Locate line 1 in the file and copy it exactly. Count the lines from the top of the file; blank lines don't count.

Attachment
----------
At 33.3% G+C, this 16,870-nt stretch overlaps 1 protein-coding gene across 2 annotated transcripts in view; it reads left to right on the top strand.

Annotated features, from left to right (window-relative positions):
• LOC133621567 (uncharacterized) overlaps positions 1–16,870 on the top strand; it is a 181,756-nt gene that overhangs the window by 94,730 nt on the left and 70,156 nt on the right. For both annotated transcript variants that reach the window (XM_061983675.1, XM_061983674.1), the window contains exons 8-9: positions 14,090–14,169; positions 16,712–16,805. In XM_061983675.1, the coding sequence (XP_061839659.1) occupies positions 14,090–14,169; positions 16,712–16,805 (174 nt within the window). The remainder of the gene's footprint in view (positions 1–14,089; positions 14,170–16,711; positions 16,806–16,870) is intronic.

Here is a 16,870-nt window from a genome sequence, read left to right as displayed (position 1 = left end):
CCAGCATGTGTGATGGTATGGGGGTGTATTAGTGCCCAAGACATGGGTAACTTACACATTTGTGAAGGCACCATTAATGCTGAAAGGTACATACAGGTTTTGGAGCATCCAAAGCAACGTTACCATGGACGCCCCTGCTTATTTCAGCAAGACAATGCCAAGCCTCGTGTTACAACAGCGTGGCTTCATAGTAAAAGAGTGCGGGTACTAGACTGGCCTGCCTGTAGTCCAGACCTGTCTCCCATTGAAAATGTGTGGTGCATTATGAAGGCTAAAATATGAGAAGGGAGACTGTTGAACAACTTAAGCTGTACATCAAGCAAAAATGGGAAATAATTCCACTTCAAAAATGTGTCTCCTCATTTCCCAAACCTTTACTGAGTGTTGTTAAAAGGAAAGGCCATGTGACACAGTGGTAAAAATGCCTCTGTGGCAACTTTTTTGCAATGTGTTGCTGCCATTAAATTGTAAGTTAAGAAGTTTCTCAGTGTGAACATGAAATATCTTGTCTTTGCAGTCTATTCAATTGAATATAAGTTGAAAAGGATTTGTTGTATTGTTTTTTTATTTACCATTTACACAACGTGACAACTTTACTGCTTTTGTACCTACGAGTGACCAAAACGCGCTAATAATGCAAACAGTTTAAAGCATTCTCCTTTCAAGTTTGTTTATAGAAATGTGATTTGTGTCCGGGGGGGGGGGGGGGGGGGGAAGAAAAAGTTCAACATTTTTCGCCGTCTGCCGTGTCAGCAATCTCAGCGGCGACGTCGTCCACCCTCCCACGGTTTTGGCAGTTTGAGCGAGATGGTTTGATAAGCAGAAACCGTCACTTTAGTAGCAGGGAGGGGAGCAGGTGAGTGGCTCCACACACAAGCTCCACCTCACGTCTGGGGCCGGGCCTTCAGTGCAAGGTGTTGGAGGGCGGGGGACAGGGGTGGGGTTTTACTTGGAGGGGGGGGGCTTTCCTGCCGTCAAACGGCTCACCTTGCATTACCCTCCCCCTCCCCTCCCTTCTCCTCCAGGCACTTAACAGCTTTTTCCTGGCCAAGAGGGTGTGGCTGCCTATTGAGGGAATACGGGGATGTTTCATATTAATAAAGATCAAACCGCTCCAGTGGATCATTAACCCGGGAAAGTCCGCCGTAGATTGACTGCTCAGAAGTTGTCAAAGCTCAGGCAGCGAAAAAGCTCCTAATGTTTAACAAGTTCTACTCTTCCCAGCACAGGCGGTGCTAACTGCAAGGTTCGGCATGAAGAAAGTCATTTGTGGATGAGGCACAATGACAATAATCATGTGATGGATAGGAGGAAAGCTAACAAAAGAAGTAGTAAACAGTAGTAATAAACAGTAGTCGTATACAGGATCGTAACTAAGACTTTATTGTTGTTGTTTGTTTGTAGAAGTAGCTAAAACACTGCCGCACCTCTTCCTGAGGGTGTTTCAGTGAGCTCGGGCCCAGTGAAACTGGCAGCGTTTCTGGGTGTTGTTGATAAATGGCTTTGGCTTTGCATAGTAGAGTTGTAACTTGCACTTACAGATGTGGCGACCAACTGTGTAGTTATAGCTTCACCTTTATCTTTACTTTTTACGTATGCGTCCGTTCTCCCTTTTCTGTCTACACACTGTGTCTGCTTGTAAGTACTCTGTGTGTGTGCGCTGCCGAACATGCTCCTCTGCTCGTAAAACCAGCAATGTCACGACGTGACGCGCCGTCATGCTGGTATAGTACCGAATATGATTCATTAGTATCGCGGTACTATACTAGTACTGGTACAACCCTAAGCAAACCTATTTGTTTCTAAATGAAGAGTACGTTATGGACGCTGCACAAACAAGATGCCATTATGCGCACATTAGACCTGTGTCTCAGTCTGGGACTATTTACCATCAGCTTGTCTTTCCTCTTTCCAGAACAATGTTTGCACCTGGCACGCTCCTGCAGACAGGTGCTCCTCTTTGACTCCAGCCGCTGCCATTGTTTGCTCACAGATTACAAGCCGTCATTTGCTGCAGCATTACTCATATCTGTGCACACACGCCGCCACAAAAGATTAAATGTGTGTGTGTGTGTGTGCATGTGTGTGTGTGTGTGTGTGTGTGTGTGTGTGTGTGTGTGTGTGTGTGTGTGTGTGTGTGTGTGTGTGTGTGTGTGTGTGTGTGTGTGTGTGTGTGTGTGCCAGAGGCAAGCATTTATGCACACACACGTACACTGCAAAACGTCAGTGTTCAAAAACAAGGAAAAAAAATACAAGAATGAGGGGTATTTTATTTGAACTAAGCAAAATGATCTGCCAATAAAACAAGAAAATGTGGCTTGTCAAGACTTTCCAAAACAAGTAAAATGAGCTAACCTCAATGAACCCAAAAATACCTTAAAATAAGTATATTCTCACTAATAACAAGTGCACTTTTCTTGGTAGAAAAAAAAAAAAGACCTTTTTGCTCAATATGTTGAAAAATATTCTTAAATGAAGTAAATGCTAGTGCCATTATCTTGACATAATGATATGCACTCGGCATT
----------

At 33.3% G+C, this 16,870-nt stretch overlaps 1 protein-coding gene across 2 annotated transcripts in view; it reads left to right on the top strand.